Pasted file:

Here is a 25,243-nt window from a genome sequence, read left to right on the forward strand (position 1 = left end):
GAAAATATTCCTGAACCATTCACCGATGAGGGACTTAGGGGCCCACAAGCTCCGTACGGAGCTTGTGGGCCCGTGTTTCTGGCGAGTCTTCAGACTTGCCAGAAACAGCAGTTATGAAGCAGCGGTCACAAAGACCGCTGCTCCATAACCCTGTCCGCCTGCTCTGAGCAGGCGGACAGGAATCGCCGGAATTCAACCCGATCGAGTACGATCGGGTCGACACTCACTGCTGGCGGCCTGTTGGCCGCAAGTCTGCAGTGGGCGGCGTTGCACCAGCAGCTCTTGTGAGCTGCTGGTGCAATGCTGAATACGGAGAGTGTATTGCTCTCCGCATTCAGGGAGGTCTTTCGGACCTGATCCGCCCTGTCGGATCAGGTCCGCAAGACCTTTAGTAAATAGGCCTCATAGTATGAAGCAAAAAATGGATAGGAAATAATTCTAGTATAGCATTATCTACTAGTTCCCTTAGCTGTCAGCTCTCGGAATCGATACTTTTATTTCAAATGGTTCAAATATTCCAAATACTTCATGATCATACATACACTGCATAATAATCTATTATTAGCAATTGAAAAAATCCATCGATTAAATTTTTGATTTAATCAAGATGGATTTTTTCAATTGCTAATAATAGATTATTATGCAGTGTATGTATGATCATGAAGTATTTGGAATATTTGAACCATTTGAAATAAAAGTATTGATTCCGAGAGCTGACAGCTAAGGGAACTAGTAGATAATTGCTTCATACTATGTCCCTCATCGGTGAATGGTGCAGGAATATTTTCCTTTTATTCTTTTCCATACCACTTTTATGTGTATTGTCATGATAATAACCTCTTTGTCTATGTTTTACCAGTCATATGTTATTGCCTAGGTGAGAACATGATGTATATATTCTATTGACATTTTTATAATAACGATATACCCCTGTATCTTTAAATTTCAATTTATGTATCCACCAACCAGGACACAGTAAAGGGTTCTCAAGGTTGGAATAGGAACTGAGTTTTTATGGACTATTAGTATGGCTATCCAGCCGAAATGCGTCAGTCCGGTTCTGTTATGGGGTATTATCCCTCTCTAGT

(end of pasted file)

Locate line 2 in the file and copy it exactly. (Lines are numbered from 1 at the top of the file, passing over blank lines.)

GAAAATATTCCTGAACCATTCACCGATGAGGGACTTAGGGGCCCACAAGCTCCGTACGGAGCTTGTGGGCCCGTGTTTCTGGCGAGTCTTCAGACTTGCCAGAAACAGCAGTTATGAAGCAGCGGTCACAAAGACCGCTGCTCCATAACCCTGTCCGCCTGCTCTGAGCAGGCGGACAGGAATCGCCGGAATTCAACCCGATCGAGTACGATCGGGTCGACACTCACTGCTGGCGGCCTGTTGGCCGCAAGTCTGCAGTGGGCGGCGTTGCACCAGCAGCTCTTGTGAGCTGCTGGTGCAATGCTGAATACGGAGAGTGTATTGCTCTCCGCATTCAGGGAGGTCTTTCGGACCTGATCCGCCCTGTCGGATCAGGTCCGCAAGACCTTTAGTAAATAGGCCTCATAGTATGAAGCAAAAAATGGATAGGAAATAATTCTAGTATAGCATTATCTACTAGTTCCCTTAGCTGTCAGCTCTCGGAATCGATACTTTTATTTCAAATGGTTCAAATATTCCAAATACTTCATGATCATACATACACTGCATAATAATCTATTATTAGCAATTGAAAAAATCCATCGATTAAATTTTTGATTTAATCAAGATGGATTTTTTCAATTGCTAATAATAGATTATTATGCAGTGTATGTATGATCATGAAGTATTTGGAATATTTGAACCATTTGAAATAAAAGTATTGATTCCGAGAGCTGACAGCTAAGGGAACTAGTAGATAATTGCTTCATACTATGTCCCTCATCGGTGAATGGTGCAGGAATATTTTCCTTTTATTCTTTTCCATACCACTTTTATGTGTATTGTCATGATAATAACCTCTTTGTCTATGTTTTACCAGTCATATGTTATTGCCTAGGTGAGAACATGATGTATATATTCTATTGACATTTTTATAATAACGATATACCCCTGTATCTTTAAATTTCAATTTATGTATCCACCAACCAGGACACAGTAAAGGGTTCTCAAGGTTGGAATAGGAACTGAGTTTTTATGGACTATTAGTATGGCTATCCAGCCGAAATGCGTCAGTCCGGTTCTGTTATGGGGTATTATCCCTCTCTAGT